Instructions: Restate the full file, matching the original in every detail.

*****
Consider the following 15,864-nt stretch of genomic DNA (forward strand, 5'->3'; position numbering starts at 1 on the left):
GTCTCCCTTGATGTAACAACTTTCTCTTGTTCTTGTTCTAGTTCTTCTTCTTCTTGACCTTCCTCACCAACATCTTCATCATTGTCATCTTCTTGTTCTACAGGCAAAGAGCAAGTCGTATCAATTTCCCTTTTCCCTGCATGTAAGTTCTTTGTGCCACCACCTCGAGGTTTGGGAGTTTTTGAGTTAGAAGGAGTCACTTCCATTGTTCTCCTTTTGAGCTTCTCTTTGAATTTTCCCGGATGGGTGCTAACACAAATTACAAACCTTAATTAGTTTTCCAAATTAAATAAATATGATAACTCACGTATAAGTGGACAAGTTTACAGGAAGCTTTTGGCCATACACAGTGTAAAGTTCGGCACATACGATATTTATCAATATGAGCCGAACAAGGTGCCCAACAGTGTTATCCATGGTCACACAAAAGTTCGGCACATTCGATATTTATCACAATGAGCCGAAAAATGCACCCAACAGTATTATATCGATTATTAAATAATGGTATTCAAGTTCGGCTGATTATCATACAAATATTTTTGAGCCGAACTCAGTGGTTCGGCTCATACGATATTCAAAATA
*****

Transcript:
Consider the following 15,864-nt stretch of genomic DNA (forward strand, 5'->3'; position numbering starts at 1 on the left):
GTCTCCCTTGATGTAACAACTTTCTCTTGTTCTTGTTCTAGTTCTTCTTCTTCTTGACCTTCCTCACCAACATCTTCATCATTGTCATCTTCTTGTTCTACAGGCAAAGAGCAAGTCGTATCAATTTCCCTTTTCCCTGCATGTAAGTTCTTTGTGCCACCACCTCGAGGTTTGGGAGTTTTTGAGTTAGAAGGAGTCACTTCCATTGTTCTCCTTTTGAGCTTCTCTTTGAATTTTCCCGGATGGGTGCTAACACAAATTACAAACCTTAATTAGTTTTCCAAATTAAATAAATATGATAACTCACGTATAAGTGGACAAGTTTACAGGAAGCTTTTGGCCATACACAGTGTAAAGTTCGGCACATACGATATTTATCAATATGAGCCGAACAAGGTGCCCAACAGTGTTATCCATGGTCACACAAAAGTTCGGCACATTCGATATTTATCACAATGAGCCGAAAAATGCACCCAACAGTATTATATCGATTATTAAATAATGGTATTCAAGTTCGGCTGATTATCATACAAATATTTTTGAGCCGAACTCAGTGGTTCGGCTCATACGATATTCAAAATA